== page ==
FreelanceOutsourcingRemote Work5 Tips For Travelling While Working Remotely

Being stuck at home while witnessing the global healthcare system collapse during a highly unprecedented pandemic, is definitely not fun. As inhabitants of this planet, we were dragged into an endless loop of vaccination, lockdowns and Zoom calls! This was supposed to be an easy thing to do since we’re basically working from the comforts of our home, which would eventually provide us with some form of security.


However, no matter how comfortable working from home is, the thrill and desire of working in a new environment would always supersede the prospects of solace within the 4 walls of your own home. Albeit the fact that the world is slowly opening up, and international travel restrictions are slowly opening up due to the rapid global vaccination rate, there’s still your 9 to 5 job getting in the way of your unfulfilled dreams of travelling.


Well, what if there’s a solution to this? You could actually have a full-time remote career while travelling to any of your dream locations. While it might sound like a dream come true, it might be a daunting task to uproot yourself to another country, with all your work equipment in tow. Fret not, because here are 5 tips to kick start your remote working career from abroad!


1) Pay Attention to the Entire Process of Planning Your Trip


While the prospects of travelling abroad while working remotely might be a fun, exciting and probably, a new thing to do, there might be unforeseeable issues that you, as a freelancer or remote employee might come across. However, with some good and realistic planning, these issues could be tackled with ease.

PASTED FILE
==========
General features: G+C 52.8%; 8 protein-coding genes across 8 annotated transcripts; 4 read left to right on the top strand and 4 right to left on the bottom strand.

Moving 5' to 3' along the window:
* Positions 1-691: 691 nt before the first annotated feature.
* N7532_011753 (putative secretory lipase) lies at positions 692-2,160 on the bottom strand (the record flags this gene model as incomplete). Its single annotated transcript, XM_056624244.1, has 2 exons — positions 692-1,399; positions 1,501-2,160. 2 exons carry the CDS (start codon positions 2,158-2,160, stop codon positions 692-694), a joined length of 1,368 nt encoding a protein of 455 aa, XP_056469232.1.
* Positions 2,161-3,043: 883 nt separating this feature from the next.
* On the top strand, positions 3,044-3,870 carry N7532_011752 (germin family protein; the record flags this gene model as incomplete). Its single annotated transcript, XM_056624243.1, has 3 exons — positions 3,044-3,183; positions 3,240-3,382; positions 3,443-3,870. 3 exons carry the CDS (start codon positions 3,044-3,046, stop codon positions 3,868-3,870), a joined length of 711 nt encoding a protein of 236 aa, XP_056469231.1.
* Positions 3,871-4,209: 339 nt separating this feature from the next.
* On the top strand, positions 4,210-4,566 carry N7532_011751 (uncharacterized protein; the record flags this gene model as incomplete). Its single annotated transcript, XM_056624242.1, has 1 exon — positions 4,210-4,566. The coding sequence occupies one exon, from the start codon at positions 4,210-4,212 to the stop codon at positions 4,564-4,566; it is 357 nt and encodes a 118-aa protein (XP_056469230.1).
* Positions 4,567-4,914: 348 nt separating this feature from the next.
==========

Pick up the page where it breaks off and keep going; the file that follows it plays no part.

One of the most important aspects to look out for when planning to travel while working remotely would of course be, the location of your destination. The three most important factors when choosing a destination would be cost, language and safety. Unless you’ve been living in a bubble, now would be a good time to read the news on the current happenings in the country that you’ve intended to work from. Do keep in mind that when it comes to the context of safety, crime rates are a vital component too.



The next step would be to calculate the total cost of shifting from your home country to the country that you’ve picked. It might be important to note that it would be cheaper to move to countries such as Thailand, Mexico and Vietnam in comparison to countries like the United Kingdom, Singapore and Japan. It would also be useful to note the main language spoken in the country that you’ve chosen. You wouldn’t want to add the inability to order a cup of coffee in the country’s native language, to add on to the stress of working in a new environment, would you?